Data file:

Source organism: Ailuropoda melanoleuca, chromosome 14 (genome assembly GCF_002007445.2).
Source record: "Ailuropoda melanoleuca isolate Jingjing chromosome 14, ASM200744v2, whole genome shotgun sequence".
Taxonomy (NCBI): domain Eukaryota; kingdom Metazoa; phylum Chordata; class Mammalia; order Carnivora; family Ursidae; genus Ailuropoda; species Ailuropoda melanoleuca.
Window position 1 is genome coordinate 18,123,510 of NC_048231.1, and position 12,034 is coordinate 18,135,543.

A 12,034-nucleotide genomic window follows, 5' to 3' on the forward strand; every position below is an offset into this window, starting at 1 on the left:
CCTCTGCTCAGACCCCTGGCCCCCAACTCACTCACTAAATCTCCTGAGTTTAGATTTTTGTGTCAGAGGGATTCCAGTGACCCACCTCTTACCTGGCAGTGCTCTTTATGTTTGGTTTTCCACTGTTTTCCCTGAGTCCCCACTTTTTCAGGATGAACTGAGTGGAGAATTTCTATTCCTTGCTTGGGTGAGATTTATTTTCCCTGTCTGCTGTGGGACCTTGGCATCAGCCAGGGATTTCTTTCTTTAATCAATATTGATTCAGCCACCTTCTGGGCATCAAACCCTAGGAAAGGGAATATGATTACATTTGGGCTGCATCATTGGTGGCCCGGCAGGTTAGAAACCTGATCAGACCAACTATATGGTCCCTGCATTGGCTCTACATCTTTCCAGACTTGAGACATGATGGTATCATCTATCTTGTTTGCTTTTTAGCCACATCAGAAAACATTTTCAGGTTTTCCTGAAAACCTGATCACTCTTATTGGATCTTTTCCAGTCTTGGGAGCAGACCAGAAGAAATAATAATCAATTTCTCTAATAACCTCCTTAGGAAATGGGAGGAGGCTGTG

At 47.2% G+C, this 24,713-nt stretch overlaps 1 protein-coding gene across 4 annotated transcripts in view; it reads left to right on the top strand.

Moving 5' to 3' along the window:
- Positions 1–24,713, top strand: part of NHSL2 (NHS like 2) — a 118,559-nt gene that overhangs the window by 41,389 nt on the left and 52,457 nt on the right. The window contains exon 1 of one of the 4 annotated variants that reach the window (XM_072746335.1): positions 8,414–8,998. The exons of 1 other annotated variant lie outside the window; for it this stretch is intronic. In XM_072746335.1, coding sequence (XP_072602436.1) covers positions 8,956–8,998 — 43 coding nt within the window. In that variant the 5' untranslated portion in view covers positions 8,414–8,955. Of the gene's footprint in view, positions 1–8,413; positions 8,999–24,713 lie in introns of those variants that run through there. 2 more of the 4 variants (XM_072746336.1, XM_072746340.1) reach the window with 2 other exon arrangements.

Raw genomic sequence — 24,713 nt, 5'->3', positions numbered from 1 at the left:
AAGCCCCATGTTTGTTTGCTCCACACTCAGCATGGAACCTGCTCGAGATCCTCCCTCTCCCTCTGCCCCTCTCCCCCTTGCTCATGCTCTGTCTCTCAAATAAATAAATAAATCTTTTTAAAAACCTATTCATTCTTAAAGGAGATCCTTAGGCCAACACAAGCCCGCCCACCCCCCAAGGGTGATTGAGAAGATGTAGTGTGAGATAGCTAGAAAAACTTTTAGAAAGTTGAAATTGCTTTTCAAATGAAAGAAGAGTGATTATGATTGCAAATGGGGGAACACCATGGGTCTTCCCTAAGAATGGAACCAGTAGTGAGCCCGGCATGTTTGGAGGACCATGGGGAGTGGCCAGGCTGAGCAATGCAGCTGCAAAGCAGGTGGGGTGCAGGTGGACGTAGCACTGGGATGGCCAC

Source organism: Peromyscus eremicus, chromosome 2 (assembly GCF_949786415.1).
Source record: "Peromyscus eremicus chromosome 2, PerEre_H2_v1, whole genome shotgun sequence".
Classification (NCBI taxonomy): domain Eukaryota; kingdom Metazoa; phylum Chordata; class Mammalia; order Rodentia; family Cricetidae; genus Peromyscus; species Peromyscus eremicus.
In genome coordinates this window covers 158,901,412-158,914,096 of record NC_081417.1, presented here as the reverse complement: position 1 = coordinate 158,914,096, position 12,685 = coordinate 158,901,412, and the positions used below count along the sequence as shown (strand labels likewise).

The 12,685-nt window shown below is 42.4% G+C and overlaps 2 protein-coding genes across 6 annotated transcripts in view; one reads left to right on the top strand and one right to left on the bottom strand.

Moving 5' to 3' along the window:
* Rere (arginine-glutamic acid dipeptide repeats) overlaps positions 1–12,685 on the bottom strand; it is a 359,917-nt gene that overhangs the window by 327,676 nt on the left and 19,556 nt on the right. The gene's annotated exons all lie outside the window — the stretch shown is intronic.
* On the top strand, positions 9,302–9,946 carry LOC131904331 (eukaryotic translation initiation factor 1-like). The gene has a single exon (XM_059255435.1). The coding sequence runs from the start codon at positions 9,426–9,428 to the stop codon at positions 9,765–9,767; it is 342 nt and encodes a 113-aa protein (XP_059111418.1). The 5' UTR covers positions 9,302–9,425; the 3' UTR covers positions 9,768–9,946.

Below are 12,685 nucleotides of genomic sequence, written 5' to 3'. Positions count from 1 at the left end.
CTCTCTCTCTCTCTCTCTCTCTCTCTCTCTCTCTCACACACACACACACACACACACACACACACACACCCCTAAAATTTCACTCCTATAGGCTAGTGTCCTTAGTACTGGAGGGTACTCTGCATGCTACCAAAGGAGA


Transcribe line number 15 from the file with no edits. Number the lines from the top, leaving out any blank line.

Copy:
In genome coordinates this window covers 158,901,412-158,914,096 of record NC_081417.1, presented here as the reverse complement: position 1 = coordinate 158,914,096, position 12,685 = coordinate 158,901,412, and the positions used below count along the sequence as shown (strand labels likewise).